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Refractive Surgery: Defining Rupture Risks


People who are nearsighted (myopic) and are active in certain sports should use caution when considering radial keratotomy (RK) as a way to free themselves of glasses or contact lenses. Some ophthalmologists are suggesting that participants in contact sports or activities involving projectiles strongly consider photorefractive keratectomy (PRK), a laser procedure that was approved by the US Food and Drug Administration (FDA) last fall.

During RK, spokelike incisions are made around a central clear area of the cornea to flatten the cornea, changing the eye's refractive power. Research suggests that RK may weaken the cornea, thus making the eye susceptible to rupture and serious injury after blunt trauma. In one study (1), researchers concluded that RK "renders the cornea susceptible to blunt traumatic rupture from the intrinsic weakness of the keratotomy wounds up to 91 months after the operation." In a recent review (2) of 28 cases of traumatic globe rupture after RK, researchers reported that the injury occurred up to 10 years after a patient underwent surgery. The causes of injury were activities of daily living (12), assault (7), motor vehicle accident (5), and sports (4).

During PRK, the ophthalmologist, guided by a computer program, uses an excimer laser to reshape the cornea, changing the refractive power of the eye. PRK is less invasive and more precise than RK. A recent study (3) suggests that PRK does not weaken the eye.

RK was introduced in the US in 1978, and more than 1.5 million people have undergone the procedure. Patients who have RK should be routinely advised to wear protective polycarbonate eye-wear during contact sports or activities that involve the use of a projectile.

PRK, which has been used in Canada, South America, and Europe for several years, is quickly becoming available in many US urban areas since its approval by the FDA last fall. Many ophthalmologists in the US have become certified to perform PRK.

Most ophthalmologists agree on the relative benefits of PRK for active people. "In any contact sport—say basketball, where there are elbows and fingers going everywhere—people who have had RK are more susceptible to serious injury, because they have a weakened eye," says Bruce M. Zagelbaum, MD, an ophthalmologist affiliated with North Shore University Hospital in Manhasset, New York. He is also a clinical instructor of ophthalmology at Cornell University Medical College in New York City and an editorial board member of The Physician and Sportsmedicine.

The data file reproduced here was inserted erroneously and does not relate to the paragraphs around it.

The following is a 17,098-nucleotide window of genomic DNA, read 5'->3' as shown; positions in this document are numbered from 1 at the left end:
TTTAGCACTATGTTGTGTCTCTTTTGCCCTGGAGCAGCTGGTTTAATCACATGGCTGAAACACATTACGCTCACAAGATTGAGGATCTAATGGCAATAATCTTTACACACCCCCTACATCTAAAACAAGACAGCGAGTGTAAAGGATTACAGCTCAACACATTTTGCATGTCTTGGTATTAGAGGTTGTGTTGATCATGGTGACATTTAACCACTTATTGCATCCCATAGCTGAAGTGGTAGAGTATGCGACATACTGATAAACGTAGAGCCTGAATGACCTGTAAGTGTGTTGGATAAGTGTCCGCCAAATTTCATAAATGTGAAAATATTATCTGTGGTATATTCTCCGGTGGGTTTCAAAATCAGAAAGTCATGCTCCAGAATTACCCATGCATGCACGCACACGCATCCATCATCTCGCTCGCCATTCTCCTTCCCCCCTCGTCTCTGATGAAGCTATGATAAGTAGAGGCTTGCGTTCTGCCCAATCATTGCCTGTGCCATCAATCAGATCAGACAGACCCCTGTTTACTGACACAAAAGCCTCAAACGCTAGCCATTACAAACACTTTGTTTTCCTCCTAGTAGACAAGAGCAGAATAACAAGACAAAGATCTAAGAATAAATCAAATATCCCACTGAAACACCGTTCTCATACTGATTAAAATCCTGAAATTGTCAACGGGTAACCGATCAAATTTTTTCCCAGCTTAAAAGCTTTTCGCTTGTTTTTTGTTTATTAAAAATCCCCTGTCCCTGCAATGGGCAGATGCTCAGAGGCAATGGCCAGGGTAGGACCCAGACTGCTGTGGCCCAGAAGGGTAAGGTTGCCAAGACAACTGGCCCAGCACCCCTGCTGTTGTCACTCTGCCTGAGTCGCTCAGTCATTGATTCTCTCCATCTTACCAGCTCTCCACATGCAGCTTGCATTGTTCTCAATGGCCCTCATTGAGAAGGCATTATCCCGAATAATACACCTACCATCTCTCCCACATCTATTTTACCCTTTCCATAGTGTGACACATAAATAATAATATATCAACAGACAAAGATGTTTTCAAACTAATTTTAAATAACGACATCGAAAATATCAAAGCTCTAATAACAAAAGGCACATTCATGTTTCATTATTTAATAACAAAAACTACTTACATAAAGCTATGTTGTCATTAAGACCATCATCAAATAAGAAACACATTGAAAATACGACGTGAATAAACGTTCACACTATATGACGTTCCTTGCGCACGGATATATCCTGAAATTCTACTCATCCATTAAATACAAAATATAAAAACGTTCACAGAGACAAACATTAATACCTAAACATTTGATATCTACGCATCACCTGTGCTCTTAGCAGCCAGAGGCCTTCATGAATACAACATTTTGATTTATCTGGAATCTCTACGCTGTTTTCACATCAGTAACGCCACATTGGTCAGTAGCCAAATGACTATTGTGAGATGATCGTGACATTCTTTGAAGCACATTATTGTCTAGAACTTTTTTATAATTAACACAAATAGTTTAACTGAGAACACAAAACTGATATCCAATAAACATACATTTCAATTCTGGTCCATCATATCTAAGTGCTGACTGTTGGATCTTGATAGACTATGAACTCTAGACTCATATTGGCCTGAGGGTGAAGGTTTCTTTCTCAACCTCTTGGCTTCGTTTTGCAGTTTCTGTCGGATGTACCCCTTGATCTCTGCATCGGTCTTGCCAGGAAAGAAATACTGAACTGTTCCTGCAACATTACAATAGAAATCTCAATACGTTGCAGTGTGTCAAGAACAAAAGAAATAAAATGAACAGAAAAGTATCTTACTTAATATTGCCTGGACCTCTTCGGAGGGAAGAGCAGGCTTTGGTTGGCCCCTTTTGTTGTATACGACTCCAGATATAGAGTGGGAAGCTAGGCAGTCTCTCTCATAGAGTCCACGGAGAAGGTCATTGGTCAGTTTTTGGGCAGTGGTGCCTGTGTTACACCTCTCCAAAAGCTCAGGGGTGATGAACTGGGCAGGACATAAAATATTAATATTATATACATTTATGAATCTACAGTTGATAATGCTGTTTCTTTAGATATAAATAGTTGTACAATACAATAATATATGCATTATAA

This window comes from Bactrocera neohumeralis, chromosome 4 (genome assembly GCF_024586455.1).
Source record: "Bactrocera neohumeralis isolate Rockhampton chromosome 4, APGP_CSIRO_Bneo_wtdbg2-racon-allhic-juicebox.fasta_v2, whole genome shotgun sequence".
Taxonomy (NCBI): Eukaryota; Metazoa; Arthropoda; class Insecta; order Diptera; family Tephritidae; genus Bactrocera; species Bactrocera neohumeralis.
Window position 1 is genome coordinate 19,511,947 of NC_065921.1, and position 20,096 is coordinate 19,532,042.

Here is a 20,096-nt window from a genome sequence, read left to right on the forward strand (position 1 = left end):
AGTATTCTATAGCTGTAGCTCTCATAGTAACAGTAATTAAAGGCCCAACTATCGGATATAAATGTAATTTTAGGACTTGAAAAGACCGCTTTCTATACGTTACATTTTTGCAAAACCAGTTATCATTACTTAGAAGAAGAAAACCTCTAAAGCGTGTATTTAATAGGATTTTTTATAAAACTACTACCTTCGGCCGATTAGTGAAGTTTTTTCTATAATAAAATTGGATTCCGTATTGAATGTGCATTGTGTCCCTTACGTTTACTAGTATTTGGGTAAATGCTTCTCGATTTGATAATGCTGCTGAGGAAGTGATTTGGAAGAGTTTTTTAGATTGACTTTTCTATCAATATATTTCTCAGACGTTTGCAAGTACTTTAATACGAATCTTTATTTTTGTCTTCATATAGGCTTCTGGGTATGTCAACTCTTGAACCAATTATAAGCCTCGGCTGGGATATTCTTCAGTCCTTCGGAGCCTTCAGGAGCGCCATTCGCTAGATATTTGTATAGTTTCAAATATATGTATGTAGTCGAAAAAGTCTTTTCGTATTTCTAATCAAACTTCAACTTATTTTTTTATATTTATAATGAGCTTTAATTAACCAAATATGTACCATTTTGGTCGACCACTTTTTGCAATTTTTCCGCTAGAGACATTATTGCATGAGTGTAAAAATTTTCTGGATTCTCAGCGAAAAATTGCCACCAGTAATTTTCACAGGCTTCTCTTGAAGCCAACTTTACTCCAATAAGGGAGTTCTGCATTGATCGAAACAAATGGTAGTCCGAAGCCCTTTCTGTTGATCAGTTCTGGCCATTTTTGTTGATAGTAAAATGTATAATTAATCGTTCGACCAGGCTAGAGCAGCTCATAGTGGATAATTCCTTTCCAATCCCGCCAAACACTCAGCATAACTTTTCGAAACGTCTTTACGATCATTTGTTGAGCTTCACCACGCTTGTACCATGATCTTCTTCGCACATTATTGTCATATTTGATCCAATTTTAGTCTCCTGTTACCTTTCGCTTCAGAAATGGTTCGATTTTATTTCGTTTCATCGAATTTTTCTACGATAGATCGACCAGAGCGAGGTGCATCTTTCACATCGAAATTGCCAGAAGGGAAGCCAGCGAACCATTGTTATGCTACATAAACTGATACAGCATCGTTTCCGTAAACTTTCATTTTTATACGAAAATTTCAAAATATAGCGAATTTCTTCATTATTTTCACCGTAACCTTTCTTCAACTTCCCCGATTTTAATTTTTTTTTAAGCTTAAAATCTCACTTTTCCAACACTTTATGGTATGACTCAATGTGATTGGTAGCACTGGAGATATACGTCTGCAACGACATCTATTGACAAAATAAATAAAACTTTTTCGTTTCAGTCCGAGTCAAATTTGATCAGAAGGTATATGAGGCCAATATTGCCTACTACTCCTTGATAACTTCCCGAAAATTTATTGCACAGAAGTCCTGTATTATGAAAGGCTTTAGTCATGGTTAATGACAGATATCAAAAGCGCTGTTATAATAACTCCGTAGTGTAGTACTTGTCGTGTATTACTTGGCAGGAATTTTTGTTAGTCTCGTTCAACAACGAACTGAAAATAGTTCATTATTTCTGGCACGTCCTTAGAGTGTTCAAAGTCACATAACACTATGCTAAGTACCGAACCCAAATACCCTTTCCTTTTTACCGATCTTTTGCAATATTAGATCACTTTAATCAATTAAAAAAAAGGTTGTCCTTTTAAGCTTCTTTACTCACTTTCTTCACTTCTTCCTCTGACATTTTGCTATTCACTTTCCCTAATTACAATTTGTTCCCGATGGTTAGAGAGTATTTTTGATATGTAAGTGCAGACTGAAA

"I feel laser is the way to go," says John B. Jeffers, MD, director of emergency service at Wills Eye Hospital in Philadelphia. "What we don't know is how much the cornea weakens with PRK, but the eye certainly is not weakened as much as with RK in which the cuts have to be 90% of the depth of the cornea," he says.

RK and PRK have comparable side effects (table 1), and studies have shown that the predictability of outcome is about the same for both, says Zagelbaum, who is also team ophthalmologist for the Department of Athletics at St John's University in Jamaica, New York, and principal investigator on eye trauma studies involving the National Basketball Association (NBA) and Major League Baseball. At this point, he says the big obstacle to PRK is price: RK runs about $750 to $1,800 per eye, while PRK runs about $2,000 to $2,500 per eye. Neither procedure is reimbursable by insurance companies since they are considered cosmetic. Availability is another problem, he says. "The ophthalmologist has to be properly trained in using the excimer laser, then they have to have access to one. The laser itself is expensive, $500,000—and then there are service contracts, which are very expensive."

Table 1. Potential Complications of Radial Keratotomy and Photorefractive Keratectomy
Radial Keratotomy
Cataract formation from accidental surgical laceration
Fluctuating vision
Light sensitivity
Seeing halos or star bursts around lights
Traumatic rupture at incision scars

Photorefractive Keratectomy
Decentered ablations
Halos around lights
Loss of contrast sensitivity
Postoperative corneal haze
Sterile corneal infiltrates

Jeffers, who is team ophthalmologist for the Philadelphia 76ers of the NBA and the Philadelphia Eagles of the National Football League, still fields many questions from athletes regarding RK. "I tell them it's fine as long as they're prepared to wear sports glasses. If they don't want to do that, I tell them to wait until they retire."


  1. Lee BL, Manche EE, Glasgow BJ: Rupture of radial and arcuate keratotomy scars by blunt trauma 91 months after incisional keratotomy. Am J Opthalmol 1995;120(1):108-110
  2. Vinger PF, Mieler WF, Oestreicher JH, et al: Ruptured globes following radial and hexagonal keratotomy surgery. Arch Ophthalmol 1996;114(2):129-134
  3. Burnstein Y, Klapper D, Hersh PS: Experimental globe rupture after excimer laser photorefractive keratectomy. Arch Ophthalmol 1995;113(8):1056-1059

David Groves
Santa Monica, California